# Different types of linkages

## Types of Linkages explained

Before reading this article, you may also enjoy our Basics of linkages Article here

A linkage is a mechanism formed by connecting two or more levers together. Linkages can be designed to change the direction of a force or make two or more objects move at the same time. Many different fasteners are used to connect linkages together yet allow them to move freely such as pins, end-threaded bolts with nuts, and loosely fitted rivets. There are two general classes of linkages: simple planar linkages and more complex specialized linkages; both are capable of performing tasks such as describing straight lines or curves and executing motions at differing speeds. The names of the linkage mechanisms given here are widely but not universally accepted in all textbooks and references. Linkages can be classified according to their primary functions:

• Function generation: the relative motion between the links connected to the frame
• Path generation: the path of a tracer point
• Motion generation: the motion of the coupler link

## Simple Planar Linkages

Four different simple planar linkages shown below are identified by function:

• Reverse-motion linkage, Fig a below can make objects or force move in opposite directions; this can be done by using the input link as a lever. If the fixed pivot is equidistant from the moving pivots, output link movement will equal input link movement, but it will act in the opposite direction. However, if the fixed pivot is not centered, output link movement will not equal input link movement. By selecting the position of the fixed pivot, the linkage can be designed to produce specific mechanical advantages. This linkage can also be rotated through 360°.
• Push-pull linkage, Fig. b, can make the objects or force move in the same direction; the output link moves in the same direction as the input link. Technically classed as a four-bar linkage, it can be rotated through 360° without changing its function.

• Parallel-motion linkage, Fig. C, can make objects or forces move in the same direction, but at a set distance apart. The moving and fixed pivots on the opposing links in the parallelogram must be equidistant for this linkage to work correctly. Technically classed as a four-bar linkage, this linkage can also be rotated through 360° without changing its function. Pantographs that obtain power for electric trains from overhead cables are based on parallel-motion linkage. Drawing pantographs that permit original drawings to be manually copied without tracing or photocopying are also adaptations of this linkage; in its simplest form it can also keep tool trays in a horizontal position when the toolbox covers are opened.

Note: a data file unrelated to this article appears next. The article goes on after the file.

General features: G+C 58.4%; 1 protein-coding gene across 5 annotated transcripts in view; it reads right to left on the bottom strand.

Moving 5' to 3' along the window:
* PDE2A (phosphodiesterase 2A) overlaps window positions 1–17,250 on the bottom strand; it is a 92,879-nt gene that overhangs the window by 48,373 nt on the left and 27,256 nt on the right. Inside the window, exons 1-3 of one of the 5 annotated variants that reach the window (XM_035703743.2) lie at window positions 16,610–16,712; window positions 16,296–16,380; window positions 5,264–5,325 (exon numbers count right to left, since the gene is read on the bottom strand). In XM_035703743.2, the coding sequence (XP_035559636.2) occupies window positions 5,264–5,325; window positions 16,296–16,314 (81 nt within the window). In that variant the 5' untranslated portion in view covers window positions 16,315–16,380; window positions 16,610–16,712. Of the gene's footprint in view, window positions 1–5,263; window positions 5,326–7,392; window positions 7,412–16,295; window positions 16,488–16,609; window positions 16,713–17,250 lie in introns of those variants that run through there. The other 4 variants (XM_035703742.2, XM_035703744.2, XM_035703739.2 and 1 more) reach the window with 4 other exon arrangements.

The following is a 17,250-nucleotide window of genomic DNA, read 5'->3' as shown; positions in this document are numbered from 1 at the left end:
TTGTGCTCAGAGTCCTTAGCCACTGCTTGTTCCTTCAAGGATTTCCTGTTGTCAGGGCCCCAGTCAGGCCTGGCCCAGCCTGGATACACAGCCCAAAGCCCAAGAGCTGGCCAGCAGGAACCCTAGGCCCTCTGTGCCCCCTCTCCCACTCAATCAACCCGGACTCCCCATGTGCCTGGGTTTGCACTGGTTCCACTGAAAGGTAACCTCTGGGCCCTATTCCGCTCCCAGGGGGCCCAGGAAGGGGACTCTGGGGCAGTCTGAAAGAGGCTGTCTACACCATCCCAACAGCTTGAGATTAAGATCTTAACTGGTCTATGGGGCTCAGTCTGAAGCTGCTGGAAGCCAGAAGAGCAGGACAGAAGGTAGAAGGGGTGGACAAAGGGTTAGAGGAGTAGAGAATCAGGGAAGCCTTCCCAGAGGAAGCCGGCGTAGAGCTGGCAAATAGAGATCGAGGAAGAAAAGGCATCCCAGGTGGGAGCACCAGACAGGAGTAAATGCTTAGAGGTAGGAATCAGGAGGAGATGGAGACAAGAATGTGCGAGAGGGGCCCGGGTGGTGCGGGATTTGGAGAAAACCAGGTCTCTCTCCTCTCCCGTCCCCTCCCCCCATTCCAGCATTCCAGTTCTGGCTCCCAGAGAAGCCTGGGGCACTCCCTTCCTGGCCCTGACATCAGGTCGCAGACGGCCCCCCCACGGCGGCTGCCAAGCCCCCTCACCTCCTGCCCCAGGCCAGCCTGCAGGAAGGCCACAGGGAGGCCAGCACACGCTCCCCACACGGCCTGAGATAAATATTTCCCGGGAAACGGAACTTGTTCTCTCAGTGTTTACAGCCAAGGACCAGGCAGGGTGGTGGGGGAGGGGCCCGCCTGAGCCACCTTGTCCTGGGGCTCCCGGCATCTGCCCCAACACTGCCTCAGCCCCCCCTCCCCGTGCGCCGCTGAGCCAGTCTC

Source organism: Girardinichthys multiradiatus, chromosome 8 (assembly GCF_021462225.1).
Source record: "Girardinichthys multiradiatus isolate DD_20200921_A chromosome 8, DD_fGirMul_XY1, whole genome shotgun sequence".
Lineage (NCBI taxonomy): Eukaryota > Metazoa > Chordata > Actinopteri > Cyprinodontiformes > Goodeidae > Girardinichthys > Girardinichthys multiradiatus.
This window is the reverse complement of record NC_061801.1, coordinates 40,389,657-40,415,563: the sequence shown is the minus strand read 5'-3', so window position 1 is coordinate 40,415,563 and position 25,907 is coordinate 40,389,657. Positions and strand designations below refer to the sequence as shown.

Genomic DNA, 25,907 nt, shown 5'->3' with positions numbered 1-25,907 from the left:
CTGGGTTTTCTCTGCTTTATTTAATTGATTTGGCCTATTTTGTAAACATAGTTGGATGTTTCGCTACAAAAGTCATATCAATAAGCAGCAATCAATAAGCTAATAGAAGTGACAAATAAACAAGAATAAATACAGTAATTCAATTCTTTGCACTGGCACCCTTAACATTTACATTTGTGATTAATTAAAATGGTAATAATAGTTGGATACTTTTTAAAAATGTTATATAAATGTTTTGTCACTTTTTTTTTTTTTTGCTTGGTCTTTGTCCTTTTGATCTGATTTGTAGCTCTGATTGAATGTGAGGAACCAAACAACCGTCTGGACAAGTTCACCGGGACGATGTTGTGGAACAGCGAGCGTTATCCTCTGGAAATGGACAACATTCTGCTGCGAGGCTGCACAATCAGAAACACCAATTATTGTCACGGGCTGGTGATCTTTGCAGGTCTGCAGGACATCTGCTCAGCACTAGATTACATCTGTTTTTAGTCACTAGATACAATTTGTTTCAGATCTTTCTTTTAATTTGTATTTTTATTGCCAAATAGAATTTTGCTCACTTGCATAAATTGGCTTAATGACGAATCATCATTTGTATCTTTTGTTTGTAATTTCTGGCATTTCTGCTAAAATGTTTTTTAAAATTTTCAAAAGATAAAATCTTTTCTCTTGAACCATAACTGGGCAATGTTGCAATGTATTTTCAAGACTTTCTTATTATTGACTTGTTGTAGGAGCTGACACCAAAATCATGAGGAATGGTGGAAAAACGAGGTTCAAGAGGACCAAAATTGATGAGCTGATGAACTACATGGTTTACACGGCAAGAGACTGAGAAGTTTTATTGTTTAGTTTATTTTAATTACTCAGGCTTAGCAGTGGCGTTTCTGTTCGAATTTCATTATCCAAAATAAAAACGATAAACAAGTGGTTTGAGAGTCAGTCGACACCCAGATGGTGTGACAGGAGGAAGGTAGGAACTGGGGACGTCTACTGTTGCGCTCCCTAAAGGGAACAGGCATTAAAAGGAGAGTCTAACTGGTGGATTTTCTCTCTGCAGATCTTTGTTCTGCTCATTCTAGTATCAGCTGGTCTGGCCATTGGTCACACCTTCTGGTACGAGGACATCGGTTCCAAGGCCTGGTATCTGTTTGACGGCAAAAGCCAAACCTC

• Bell-crank linkage, Fig. D, can change the direction of objects or force by 90°. This linkage rang doorbells before electric clappers were invented. More recently this mechanism has been adapted for bicycle brakes. This was done by pinning two bell cranks bent 90° in opposite directions together to form tongs. By squeezing the two handlebar levers linked to the input ends of each crank, the output ends will move together. Rubber blocks on the output ends of each crank press against the wheel rim, stopping the bicycle. If the pins which form a fixed pivot are at the midpoints of the cranks, link movement will be equal. However, if those distances vary, mechanical advantage can be gained.

Four-bar linkages share common properties: three rigid moving links with two of them hinged to fixed bases which form a frame. Link mechanisms are capable of producing rotating, oscillating, or reciprocating motion by the rotation of a crank. Linkages can be used to convert: